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Joyce M Bell, Christian poet, author, writer
A return to Sandville...and the joy, tears, gains and losses of Steed and Almay Vance
Walk with Steed and Almay Vance, through
experiencing their enduring love and
continued faith in God
Joe Vance had been out gambling and drinking for the whole weekend and had come home that Sunday night drunk, cursing and demanding food, as usual. He, and his two older brothers, who had been playing marbles by the chimney, stopped and huddled together. His mother went to the stove, as his father sat down heavily at the kitchen table.
“C’mer,” he bellowed with a drunken slur, looking directly at Steed.
Steed didn’t move. He was scared of his father when he was drinking. He eyed his mother who had stopped what she was doing and was looking at Joe, who had a mean, frightful look on his face.
“Dija hear me boy?” He yelled at him. “You, the so called ‘heir’ - the one that owns ‘my’ house! Bring your a-- over here, now!!!” He demanded.
Steed was petrified. He wanted to get to his mother. He started moving slowly towards his father then changed directions and started to run to Nell, but Joe tripped him up and grabbed him up in the air by his collar and swung him around against the brick wall, bumping his head, hard. Steed began to scream and kick. Nell, picking up an iron frying pan, ran and brought it down with all the force she could muster on Joe’s head. Momentarily stunned, he dropped Steed, but he recovered quickly and turned, landing a blow in Nell’s face that sent her sprawling. The boys ran and grabbed his legs, trying to stop him long enough to enable their mother to run out of the house, as she had done so many times in the past. Suddenly, Joe stopped trying to kick them away. He stood motionless looking straight ahead. The boys turned to see their mother holding a pistol, which was pointed directly at Joe. She wiped the dripping blood from her nose with her hand.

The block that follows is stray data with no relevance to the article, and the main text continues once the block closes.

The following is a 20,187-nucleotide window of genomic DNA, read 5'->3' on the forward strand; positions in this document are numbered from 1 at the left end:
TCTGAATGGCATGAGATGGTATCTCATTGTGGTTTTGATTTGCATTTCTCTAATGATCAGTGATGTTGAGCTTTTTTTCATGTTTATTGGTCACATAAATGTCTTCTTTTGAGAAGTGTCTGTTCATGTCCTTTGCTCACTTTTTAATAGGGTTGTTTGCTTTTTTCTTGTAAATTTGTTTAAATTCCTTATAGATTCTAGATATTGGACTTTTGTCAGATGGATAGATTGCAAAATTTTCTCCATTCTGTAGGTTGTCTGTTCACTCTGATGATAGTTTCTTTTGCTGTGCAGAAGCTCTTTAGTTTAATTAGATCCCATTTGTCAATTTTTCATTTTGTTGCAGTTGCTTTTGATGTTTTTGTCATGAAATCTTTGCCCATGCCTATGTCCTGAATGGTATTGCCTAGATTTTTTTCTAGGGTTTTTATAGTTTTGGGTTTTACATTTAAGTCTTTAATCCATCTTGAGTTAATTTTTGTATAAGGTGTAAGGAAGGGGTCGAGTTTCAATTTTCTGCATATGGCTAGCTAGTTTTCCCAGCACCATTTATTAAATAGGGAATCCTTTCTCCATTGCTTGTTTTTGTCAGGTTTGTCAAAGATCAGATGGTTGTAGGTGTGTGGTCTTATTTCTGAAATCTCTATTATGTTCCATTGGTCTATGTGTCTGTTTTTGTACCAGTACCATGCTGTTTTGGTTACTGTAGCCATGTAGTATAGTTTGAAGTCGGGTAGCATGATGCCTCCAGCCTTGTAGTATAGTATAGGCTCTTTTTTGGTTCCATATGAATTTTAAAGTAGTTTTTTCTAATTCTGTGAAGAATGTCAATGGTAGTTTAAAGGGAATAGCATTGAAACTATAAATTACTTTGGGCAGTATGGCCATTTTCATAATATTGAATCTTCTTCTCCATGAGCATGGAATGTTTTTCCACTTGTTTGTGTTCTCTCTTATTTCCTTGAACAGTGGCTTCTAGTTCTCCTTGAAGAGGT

“Come on over here boys,” she said in a tone of voice that they had never heard before.
They ran and stood beside their mother. Steed would never forget the expression on his mother’s face that night. She was no longer just their mother. She was their general. She was a compelling, defending force that was there to protect them and Steed remembered that he moved close to his mother, so that he could feel the warmth of that protection.
“You have touched me and my children for the last time.” Nell spoke resolvedly. “I want you to pack your clothes, now, tonight - and get out! And if you ever come back, I’ll kill you!!”
The boys knew she meant it, but Joe took a step towards her. A fine line of purpose appeared at her jaw bone, as her eyes narrowed. She cocked the pistol without even so much as a flinch. It was then that Joe, too, knew she meant it. He left that night and the next time Steed saw his father, he was in a coffin.
He recalled how tender and lovingly his mother had gathered him and his brothers in her arms that night, when she told them that from then on, she was their momma and daddy. She promised them that as long as God gave her strength, no one would ever hurt them again.